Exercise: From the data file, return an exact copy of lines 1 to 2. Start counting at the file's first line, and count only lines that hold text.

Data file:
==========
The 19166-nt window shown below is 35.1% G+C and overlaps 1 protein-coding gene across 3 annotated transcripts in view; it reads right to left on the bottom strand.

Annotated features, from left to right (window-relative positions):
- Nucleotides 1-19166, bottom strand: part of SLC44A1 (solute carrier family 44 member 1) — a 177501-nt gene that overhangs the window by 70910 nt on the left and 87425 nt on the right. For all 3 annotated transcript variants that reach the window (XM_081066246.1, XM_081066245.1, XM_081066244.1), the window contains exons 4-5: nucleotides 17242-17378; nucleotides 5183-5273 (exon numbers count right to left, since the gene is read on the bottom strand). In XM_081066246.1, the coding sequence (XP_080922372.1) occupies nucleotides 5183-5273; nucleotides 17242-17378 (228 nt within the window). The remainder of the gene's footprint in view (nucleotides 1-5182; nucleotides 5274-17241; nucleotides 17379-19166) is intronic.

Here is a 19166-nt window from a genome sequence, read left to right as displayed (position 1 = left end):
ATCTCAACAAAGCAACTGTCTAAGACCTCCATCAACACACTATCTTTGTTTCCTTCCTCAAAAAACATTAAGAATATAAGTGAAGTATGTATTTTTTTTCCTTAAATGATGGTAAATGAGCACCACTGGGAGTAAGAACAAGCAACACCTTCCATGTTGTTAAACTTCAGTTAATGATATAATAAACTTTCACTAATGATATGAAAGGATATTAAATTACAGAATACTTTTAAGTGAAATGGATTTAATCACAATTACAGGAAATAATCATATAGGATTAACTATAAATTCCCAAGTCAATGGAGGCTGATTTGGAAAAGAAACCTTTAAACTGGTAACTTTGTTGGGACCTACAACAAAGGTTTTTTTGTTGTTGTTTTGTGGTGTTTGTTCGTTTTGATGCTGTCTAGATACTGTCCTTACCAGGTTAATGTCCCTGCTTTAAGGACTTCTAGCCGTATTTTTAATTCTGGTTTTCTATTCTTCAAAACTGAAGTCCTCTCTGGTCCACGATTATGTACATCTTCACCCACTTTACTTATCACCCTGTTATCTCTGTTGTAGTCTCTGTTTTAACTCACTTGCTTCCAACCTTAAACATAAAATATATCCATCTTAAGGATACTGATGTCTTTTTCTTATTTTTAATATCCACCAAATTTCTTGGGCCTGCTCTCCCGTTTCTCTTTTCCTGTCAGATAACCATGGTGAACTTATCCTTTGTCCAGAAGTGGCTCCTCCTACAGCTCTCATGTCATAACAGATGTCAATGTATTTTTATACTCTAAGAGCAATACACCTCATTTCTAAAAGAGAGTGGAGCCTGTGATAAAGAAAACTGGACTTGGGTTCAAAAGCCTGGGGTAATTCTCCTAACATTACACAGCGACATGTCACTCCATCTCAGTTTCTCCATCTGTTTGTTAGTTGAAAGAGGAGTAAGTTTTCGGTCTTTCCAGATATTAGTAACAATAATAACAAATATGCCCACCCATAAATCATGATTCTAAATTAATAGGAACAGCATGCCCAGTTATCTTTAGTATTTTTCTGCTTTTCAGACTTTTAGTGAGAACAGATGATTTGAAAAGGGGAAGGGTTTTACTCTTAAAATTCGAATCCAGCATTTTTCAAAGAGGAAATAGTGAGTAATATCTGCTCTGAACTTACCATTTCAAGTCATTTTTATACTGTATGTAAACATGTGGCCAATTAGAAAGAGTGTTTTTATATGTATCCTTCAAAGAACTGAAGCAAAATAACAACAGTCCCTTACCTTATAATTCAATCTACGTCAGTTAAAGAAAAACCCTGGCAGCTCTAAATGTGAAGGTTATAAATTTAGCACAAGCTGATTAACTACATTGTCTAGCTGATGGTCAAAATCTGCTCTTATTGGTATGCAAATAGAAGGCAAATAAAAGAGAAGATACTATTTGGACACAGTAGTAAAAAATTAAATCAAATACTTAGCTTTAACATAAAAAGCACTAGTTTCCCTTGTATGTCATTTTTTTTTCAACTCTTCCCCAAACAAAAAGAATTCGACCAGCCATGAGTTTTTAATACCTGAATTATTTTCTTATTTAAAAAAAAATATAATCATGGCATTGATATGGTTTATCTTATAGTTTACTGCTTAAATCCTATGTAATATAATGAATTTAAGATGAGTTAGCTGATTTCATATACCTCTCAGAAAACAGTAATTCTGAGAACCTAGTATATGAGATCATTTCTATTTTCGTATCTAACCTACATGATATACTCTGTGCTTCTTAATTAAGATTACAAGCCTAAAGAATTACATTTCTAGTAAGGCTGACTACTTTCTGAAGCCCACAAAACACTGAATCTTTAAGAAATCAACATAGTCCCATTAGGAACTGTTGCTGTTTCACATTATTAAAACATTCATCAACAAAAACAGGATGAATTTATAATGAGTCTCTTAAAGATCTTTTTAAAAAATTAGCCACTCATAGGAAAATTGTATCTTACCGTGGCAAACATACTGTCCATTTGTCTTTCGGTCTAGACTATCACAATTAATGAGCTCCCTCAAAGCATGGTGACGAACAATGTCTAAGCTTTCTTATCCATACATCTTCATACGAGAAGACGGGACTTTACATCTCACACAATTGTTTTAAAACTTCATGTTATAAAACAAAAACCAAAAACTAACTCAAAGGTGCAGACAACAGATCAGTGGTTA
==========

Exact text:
The 19166-nt window shown below is 35.1% G+C and overlaps 1 protein-coding gene across 3 annotated transcripts in view; it reads right to left on the bottom strand.

Annotated features, from left to right (window-relative positions):